In Pennsylvania, Quakers, Mennonites, Huguenots, Lutherans, and Calvinists from five different European nations created a pluralistic “holy experiment.” These encounters have inspired scholars to ask how Protestant traditions were enriched, reshaped, and pluralized in new worlds and how those experiences, in turn, influenced Europe, contributing to the history of the “long Reformation” of the 17th and 18th centuries. Protestants took different paths in marking the difference to, or excluding, specific groups. They also differed in how they mapped out internal hierarchies, considered interfaith relations, understood science and commerce, and weighed in on moral discourses on such issues as social inequality. They sustained diverse approaches to the question of how God comes alive to people individually or collectively and through what practices the supernatural can be known. Conceptions of resistance, gender, or the supernatural could be worked out in distinctive ways, as could the emotions that believers learned and understood.
Mamusse wunneetupanatamwe Up-Biblum God [Bible in Massachusett]. Cambridge, Mass., 1663. The Huntington Library, Art Collections, and Botanical Gardens.


During the conference, leading scholars from the United States, Australia, Germany, and Switzerland will investigate cultural and emotional meanings of ideas about the divine and ask how Protestant perceptions and practices shaped demarcations of the feminine or masculine, commercial practices, notions of temporality and violence, spatiality, and sensual, visual, and material culture. The conference will include a visit to The Huntington’s exhibition “The Reformation: From the Word to the World,” which draws on its rich holdings of Protestant writings. During the conference sessions, we will address questions about the nature of religious encounters among people of different Christian faiths in relation to their European traditions. Other important areas of study will include the considerable links between Protestant centers of missionary thought across Europe and the wider world around 1700—for instance, examining how Bostonian clergymen could network with German Pietists in India.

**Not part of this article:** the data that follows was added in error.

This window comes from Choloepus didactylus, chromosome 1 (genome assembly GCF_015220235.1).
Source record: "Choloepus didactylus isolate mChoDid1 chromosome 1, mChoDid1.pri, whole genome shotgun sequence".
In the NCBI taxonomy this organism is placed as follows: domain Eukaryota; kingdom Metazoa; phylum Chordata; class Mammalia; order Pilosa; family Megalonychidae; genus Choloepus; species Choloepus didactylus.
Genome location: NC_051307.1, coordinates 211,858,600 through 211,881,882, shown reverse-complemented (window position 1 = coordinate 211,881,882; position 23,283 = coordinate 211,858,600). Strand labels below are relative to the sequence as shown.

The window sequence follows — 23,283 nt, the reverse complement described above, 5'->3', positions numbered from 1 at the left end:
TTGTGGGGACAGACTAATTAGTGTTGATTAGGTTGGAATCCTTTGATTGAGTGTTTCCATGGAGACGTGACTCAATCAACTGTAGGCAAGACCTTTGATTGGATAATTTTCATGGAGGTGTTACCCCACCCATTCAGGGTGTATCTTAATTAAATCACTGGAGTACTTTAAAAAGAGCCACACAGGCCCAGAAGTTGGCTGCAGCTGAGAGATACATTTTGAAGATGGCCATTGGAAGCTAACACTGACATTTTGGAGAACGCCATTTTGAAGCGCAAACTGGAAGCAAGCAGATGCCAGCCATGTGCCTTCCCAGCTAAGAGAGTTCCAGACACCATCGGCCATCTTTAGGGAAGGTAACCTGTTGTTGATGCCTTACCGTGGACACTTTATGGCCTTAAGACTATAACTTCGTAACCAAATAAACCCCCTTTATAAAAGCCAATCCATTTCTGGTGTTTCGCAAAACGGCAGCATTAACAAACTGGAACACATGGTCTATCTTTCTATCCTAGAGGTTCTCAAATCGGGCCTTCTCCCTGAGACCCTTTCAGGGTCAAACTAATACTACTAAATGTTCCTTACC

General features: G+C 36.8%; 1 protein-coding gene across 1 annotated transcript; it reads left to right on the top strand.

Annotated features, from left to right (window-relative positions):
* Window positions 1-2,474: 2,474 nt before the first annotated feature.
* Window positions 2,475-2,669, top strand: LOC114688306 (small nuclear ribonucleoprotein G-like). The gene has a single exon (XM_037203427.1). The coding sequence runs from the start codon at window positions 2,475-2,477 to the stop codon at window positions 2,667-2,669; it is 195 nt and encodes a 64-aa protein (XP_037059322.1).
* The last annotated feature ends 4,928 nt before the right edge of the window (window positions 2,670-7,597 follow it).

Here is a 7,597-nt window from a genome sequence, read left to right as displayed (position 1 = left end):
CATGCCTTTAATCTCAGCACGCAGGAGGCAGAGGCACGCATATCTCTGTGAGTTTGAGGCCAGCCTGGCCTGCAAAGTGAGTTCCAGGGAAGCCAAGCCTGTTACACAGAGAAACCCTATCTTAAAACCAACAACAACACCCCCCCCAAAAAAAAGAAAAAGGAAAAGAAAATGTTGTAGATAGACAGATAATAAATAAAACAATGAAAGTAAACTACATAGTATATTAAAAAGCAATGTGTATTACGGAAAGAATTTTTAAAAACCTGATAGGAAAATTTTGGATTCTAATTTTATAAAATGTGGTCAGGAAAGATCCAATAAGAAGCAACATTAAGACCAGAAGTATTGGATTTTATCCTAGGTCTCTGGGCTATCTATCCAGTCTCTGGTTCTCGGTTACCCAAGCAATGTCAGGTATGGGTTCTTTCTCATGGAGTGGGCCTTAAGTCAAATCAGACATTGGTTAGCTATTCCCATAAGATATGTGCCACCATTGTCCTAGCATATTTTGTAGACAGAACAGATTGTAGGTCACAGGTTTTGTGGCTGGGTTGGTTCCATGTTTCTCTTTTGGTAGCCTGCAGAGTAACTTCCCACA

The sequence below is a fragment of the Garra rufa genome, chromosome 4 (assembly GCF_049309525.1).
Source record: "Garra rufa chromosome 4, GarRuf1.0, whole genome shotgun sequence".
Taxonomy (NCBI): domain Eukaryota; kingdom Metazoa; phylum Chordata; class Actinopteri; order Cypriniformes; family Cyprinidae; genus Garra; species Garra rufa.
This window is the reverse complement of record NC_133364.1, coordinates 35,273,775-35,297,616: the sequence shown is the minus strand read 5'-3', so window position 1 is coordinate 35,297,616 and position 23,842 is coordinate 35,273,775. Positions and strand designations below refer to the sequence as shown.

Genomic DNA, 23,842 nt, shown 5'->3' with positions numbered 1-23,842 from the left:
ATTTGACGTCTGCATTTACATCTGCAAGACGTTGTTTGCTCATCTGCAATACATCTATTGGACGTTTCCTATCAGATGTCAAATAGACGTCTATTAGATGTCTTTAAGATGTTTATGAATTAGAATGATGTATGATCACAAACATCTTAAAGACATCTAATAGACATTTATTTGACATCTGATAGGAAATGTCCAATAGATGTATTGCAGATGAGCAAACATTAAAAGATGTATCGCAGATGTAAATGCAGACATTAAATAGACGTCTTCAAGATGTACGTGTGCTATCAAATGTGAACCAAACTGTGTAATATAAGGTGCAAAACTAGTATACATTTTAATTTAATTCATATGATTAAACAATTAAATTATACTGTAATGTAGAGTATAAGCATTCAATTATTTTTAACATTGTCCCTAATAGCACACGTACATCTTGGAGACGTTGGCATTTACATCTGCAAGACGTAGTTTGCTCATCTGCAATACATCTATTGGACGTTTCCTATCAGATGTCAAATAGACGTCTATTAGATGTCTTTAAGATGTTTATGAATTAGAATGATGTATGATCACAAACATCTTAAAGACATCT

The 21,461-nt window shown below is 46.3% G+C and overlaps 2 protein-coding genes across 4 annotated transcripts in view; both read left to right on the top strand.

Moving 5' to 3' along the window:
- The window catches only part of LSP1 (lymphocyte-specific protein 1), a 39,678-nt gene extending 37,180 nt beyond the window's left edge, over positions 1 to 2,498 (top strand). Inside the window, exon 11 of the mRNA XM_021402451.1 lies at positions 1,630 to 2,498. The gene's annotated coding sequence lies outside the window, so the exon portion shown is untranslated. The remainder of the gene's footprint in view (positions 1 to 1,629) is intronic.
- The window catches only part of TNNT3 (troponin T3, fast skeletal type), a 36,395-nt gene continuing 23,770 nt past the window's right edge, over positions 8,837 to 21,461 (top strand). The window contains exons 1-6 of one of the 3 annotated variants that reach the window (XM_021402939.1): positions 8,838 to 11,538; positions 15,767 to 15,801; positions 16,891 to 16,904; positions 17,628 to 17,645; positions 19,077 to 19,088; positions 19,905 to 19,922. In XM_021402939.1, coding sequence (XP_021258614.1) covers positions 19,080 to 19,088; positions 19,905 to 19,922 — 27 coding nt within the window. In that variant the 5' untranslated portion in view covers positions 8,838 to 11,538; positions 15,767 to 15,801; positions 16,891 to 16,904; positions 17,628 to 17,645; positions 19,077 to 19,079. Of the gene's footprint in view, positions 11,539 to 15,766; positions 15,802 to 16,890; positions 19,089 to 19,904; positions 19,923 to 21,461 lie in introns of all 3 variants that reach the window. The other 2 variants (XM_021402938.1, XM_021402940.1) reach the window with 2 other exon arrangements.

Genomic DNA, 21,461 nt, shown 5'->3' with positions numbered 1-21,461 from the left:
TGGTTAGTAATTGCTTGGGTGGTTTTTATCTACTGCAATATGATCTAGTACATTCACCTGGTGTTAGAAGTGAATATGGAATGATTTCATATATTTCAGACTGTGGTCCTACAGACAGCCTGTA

Anthony Grafton, the Henry Putnam University Professor of History at Princeton University, will deliver the Crotty Lecture, “Christian Origins in Early Modern Europe: The Birth of a New Kind of History.” The lecture takes place on Thursday, Dec. 7, 2017, at 7:30 p.m. in Rothenberg Hall.


Preceding the conference, Anthony Grafton, the Henry Putnam University Professor of History at Princeton University, will deliver the Crotty Lecture, “Christian Origins in Early Modern Europe: The Birth of a New Kind of History.” The lecture takes place on Thursday, Dec. 7, 2017, at 7:30 p.m., also in Rothenberg Hall. Grafton will explore who created knowledge about religion, how authority could be claimed and defended, and look at new forms of inquiry and explanation. These new perspectives show the dynamism of a rich field of Reformation scholarship that will allow us to better understand not just the European past, but a history of the world. A global and connected account of the Protestant Reformations is long overdue. You can listen to Anthony Grafton's lecture on SoundCloud. Ulinka Rublack is professor of Early Modern European History at the University of Cambridge. Her books include The Astronomer and the Witch: Johannes Kepler’s Fight for his Mother, Dressing Up: Cultural Identity in Renaissance Europe, and Reformation Europe.